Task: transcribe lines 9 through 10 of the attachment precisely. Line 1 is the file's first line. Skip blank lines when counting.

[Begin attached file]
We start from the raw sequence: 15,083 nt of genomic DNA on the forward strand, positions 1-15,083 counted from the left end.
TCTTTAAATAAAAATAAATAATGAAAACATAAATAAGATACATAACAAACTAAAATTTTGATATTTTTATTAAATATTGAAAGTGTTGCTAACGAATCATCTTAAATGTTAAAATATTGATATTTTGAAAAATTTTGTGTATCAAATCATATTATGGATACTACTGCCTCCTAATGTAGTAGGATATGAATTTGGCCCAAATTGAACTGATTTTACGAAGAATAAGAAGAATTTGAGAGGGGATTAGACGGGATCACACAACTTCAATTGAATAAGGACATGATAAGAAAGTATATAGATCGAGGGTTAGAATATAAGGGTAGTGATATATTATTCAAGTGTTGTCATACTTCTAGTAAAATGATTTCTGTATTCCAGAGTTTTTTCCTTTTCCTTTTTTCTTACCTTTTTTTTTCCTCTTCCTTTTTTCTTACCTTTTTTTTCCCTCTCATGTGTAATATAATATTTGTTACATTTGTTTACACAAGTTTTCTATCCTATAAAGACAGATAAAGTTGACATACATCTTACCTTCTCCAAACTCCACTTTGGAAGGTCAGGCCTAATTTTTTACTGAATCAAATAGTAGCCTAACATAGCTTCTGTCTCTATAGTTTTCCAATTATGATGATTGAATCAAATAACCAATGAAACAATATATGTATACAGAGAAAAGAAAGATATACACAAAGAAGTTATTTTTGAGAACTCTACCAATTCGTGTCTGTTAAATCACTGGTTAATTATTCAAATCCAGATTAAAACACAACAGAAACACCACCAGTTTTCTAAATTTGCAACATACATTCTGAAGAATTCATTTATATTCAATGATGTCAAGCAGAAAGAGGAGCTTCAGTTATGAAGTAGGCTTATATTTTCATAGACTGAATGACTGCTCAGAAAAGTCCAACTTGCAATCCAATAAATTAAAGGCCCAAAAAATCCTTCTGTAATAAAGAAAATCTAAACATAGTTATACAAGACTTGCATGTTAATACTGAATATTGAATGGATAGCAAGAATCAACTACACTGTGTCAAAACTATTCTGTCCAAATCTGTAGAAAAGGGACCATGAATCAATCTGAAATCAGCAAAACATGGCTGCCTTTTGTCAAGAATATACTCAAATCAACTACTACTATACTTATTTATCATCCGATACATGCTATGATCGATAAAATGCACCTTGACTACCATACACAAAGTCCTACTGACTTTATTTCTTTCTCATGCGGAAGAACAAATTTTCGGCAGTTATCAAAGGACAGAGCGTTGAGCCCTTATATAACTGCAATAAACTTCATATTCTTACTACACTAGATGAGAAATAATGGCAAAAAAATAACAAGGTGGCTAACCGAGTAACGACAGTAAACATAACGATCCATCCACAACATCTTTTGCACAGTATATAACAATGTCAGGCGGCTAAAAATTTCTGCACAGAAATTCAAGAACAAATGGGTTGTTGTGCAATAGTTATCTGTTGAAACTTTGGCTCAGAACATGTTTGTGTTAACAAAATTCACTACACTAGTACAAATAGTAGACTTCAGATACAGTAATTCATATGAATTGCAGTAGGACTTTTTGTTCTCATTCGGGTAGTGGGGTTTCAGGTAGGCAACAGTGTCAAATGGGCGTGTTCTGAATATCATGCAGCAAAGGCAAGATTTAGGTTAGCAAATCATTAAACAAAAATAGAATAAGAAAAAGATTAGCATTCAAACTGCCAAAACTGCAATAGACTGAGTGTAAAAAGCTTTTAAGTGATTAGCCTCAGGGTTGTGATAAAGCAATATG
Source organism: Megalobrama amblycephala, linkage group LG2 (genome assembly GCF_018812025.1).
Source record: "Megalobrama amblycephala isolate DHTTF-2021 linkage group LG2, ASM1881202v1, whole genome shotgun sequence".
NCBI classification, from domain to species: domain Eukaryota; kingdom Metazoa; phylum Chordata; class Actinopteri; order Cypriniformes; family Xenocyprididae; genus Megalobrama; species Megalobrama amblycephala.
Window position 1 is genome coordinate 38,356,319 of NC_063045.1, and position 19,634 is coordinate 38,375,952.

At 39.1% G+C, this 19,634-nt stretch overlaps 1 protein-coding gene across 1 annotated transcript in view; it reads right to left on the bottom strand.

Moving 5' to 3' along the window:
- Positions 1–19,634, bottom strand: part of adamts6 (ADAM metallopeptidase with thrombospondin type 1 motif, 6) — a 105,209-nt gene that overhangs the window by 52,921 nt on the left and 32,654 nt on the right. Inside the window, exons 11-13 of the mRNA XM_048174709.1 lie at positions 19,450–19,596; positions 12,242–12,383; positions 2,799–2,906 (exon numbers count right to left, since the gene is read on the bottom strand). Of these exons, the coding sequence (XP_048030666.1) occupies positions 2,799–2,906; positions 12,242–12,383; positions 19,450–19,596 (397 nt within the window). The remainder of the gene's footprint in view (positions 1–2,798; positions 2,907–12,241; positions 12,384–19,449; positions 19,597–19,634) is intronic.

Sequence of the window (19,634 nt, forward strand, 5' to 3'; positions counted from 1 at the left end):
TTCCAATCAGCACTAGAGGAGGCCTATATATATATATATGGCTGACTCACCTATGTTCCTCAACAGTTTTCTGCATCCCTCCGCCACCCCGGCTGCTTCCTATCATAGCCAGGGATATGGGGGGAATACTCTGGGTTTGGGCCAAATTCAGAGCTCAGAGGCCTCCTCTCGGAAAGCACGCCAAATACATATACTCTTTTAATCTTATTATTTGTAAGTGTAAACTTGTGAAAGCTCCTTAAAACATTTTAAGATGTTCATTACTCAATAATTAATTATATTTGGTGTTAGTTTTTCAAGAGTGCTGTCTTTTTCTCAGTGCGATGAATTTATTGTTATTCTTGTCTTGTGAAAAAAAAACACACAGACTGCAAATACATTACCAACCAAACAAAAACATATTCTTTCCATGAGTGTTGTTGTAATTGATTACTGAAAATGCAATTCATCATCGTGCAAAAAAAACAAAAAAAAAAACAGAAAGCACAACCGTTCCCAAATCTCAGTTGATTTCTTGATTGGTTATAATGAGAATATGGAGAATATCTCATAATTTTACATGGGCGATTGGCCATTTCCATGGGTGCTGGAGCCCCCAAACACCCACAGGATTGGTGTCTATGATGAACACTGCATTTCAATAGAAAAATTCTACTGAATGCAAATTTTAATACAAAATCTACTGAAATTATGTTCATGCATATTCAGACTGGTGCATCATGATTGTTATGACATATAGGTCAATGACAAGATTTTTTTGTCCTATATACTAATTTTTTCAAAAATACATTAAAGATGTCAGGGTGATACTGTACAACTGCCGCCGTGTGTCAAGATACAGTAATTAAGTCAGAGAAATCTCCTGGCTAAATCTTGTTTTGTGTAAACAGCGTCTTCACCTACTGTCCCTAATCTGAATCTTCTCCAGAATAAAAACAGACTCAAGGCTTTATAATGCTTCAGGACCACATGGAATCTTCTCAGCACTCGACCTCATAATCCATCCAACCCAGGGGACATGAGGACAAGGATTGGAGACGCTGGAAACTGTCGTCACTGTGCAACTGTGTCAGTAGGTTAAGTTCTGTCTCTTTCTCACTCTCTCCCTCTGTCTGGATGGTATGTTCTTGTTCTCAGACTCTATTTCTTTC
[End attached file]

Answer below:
- Positions 1–19,634, bottom strand: part of adamts6 (ADAM metallopeptidase with thrombospondin type 1 motif, 6) — a 105,209-nt gene that overhangs the window by 52,921 nt on the left and 32,654 nt on the right. Inside the window, exons 11-13 of the mRNA XM_048174709.1 lie at positions 19,450–19,596; positions 12,242–12,383; positions 2,799–2,906 (exon numbers count right to left, since the gene is read on the bottom strand). Of these exons, the coding sequence (XP_048030666.1) occupies positions 2,799–2,906; positions 12,242–12,383; positions 19,450–19,596 (397 nt within the window). The remainder of the gene's footprint in view (positions 1–2,798; positions 2,907–12,241; positions 12,384–19,449; positions 19,597–19,634) is intronic.

Sequence of the window (19,634 nt, forward strand, 5' to 3'; positions counted from 1 at the left end):